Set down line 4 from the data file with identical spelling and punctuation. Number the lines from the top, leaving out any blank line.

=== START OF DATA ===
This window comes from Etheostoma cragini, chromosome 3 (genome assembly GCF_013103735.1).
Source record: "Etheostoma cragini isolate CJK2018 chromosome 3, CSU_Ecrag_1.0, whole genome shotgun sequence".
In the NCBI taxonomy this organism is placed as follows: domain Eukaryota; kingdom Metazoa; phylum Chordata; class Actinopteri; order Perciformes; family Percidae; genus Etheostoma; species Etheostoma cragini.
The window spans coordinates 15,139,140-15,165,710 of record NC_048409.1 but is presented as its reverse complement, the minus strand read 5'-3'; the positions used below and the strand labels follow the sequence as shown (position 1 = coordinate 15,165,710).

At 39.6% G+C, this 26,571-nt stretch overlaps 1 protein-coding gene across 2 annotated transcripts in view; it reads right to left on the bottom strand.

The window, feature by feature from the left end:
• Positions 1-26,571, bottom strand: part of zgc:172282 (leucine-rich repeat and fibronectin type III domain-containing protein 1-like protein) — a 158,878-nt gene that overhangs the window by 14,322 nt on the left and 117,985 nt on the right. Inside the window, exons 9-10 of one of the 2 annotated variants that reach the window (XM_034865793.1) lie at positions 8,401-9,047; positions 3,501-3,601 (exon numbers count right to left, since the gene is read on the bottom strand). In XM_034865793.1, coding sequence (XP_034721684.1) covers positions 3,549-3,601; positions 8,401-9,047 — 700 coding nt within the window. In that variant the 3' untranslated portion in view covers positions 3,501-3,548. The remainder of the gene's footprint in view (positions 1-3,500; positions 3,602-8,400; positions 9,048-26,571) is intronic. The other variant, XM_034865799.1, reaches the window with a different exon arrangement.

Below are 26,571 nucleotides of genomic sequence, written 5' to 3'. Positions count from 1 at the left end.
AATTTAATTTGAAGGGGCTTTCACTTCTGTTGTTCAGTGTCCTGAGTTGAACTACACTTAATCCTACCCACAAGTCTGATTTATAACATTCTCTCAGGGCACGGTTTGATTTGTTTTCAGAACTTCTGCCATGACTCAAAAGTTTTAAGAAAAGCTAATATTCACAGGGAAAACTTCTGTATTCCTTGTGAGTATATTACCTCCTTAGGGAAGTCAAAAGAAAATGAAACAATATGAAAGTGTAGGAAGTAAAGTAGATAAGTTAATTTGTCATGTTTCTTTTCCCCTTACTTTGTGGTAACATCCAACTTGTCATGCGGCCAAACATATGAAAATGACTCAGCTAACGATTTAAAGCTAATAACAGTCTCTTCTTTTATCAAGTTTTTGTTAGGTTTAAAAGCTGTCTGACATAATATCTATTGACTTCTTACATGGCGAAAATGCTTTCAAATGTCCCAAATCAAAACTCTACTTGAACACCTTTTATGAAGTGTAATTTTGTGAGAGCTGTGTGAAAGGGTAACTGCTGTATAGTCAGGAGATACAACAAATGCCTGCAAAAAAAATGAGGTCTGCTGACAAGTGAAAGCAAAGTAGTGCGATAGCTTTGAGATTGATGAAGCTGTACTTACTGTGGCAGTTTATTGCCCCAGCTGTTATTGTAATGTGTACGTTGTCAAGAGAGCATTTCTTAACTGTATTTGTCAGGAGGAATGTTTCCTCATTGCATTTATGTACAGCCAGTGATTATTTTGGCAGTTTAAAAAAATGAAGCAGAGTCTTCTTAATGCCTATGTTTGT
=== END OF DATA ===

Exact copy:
The window spans coordinates 15,139,140-15,165,710 of record NC_048409.1 but is presented as its reverse complement, the minus strand read 5'-3'; the positions used below and the strand labels follow the sequence as shown (position 1 = coordinate 15,165,710).